Koh Ker was the capital of the Angkor Empire from AD 928 to AD 944, but for a long time was one of the most remote and inaccessible temple complexes in Cambodia. Located a little over two hours northeast of Siem Reap by road, the complex has 42 major structures including the 40-metre high seven-tier pyramid of Prasat Thom and some of the largest lingas in the country. Koh Ker is also known for some of the most impressive sculptures of the Angkor period, some of which can be found in Phnom Penh’s National Museum.

Contact the Hanuman Team for more details on visiting Koh Ker, including our popular overnight safari. A trip there can be combined with a visit to Beng Mealea, another favourite temple of many visitors.

Remote Preah Khan of Kompong Svay

Tuesday, July 15th, 2014

Enjoy a look at one of Cambodia’s most remote temple sites at Preah Khan of Kompong Svay with Hanuman Travel.

Traditionally, Preah Khan of Kompong Svay district has been the toughest of the remote Angkorian temples to reach. Even now getting there at the peak of the wet season is almost impossible, and the best time to visit is between January and April when the trails are dry. It’s located some 93km north of Kompong Thom and 64km south of Tbeng Meanchey in Preah Vihear Province.

Most locals call the temple complex Prasat Bakan but it’s common name is Preah Khan of Kompong Svay. Covering almost 5 sq km, it’s actually the largest temple enclosure constructed during the main Angkor period, dating from the 9th to 13th centuries. The central tower at Prasat Preah Stung is adorned with large enigmatic faces and the central area of Preah Khan is overgrown by forest and has been badly damaged with many towers collapsing. Some of this was caused by severe looting at the site. If you are looking for a remote temple complex, then it doesn’t get much more remote than Preah Khan. Contact the Hanuman Team for more details, including our overnight safari at Preah Khan.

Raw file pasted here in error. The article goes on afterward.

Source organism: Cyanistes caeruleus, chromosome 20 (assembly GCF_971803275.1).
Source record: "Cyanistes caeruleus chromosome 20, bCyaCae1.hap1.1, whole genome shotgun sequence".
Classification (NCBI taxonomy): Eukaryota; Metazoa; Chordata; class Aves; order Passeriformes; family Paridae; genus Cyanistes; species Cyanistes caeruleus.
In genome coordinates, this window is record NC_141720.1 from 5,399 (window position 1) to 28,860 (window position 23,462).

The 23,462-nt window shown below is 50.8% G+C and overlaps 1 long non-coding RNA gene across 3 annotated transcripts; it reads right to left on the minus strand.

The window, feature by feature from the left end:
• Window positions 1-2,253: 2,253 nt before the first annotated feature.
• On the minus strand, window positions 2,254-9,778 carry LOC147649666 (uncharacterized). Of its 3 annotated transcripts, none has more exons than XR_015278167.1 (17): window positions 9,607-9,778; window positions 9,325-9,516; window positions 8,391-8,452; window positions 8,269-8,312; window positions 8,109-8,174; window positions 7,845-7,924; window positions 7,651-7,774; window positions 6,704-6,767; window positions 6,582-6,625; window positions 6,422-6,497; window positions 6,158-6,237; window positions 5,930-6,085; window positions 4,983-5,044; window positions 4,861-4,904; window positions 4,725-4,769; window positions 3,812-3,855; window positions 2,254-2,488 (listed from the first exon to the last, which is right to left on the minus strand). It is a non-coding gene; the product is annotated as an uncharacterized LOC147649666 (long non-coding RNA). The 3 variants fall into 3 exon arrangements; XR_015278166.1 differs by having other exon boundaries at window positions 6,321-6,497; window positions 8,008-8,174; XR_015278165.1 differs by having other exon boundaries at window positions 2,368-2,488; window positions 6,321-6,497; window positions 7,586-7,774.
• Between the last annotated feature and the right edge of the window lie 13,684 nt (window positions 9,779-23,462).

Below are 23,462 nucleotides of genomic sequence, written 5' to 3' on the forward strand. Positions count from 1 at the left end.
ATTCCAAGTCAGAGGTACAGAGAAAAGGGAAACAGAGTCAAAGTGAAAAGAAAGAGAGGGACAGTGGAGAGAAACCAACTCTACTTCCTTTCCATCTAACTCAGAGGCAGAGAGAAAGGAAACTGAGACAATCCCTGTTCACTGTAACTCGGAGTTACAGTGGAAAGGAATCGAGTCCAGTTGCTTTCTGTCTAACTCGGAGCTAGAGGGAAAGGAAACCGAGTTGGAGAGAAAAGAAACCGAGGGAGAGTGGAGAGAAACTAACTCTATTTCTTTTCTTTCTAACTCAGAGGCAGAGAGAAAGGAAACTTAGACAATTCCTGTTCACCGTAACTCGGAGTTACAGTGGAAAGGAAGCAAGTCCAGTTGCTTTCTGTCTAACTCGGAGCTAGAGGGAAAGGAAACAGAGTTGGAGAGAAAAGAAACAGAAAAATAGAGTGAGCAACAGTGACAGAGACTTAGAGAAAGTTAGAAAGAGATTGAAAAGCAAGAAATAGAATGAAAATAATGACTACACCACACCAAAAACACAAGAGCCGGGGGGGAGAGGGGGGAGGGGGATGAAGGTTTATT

The Safari Experience

Wednesday, May 21st, 2014

Try our adventure in style in remote Cambodia.

Temple Safari is our signature trip and one we recommend to guests ahead of the forthcoming high season, from late October onwards. You will be transported back in time to an era before mass tourism and enjoy the intimacy and privacy of a remote jungle temple all to themselves. Solitary sunsets, spiritual sunrises, the Temple Safari experience brings the magic back to travel. It’s an original Hanuman creation and although it may sometimes be copied, it is never rivalled. Our pick of the one night Temple Safaris is Koh Ker, accessible in less than three hours from Siem Reap. It’s a popular option as it includes a visit to the jungle temple of Beng Mealea en route. Koh Ker was a 10th century rival capital to Angkor and is home to a prolific array of temples from this era. The views from the top of the Mayan-esque step pyramid of Prasat Thom is very impressive, and once again available to visitors after a few years off-limits, but other smaller temples are also striking, including Prasat Bram with its suffocating strangler figs. Our overnight location next to the temple walls, complete with a private candlelit dinner and a night in your comfortable tent, with Prasat Thom as your backdrop, is unrivalled. Boutique camping at its finest, as you can see on our video.

Another safari, the Sacred Mountain Safari, takes guests onto the top of Phnom Kulen, one of the most holy places in Cambodia. Located about 50km from Siem Reap, the jungle plateau is home to a rich array of natural and historic sites offering the most diverse variety of experiences amongst our safari trips. It’s a fantastic way to get off-the-beaten-track. The discovery of the extent of the ancient city of Mahendraparvata, has opened up new sites to visit and if you are prepared for an adventurous motorcycle ride, then even more of these sites become accessible to you. If not, there are still a wide variety of sights to enjoy. You can find out more about Temple Safari or the Sacred Mountain Safari from the Hanuman team, or online at http://www.hanuman.travel/safari/safari.html and we promise, it’s an experience you won’t forget.

Fun for all the Family at Angkor

Thursday, February 20th, 2014

Hanuman’s exciting Family Angkor Tour includes temples and lots of fun activities.

Flying through the trees with Flight of the Gibbon

Flying through the trees with Flight of the Gibbon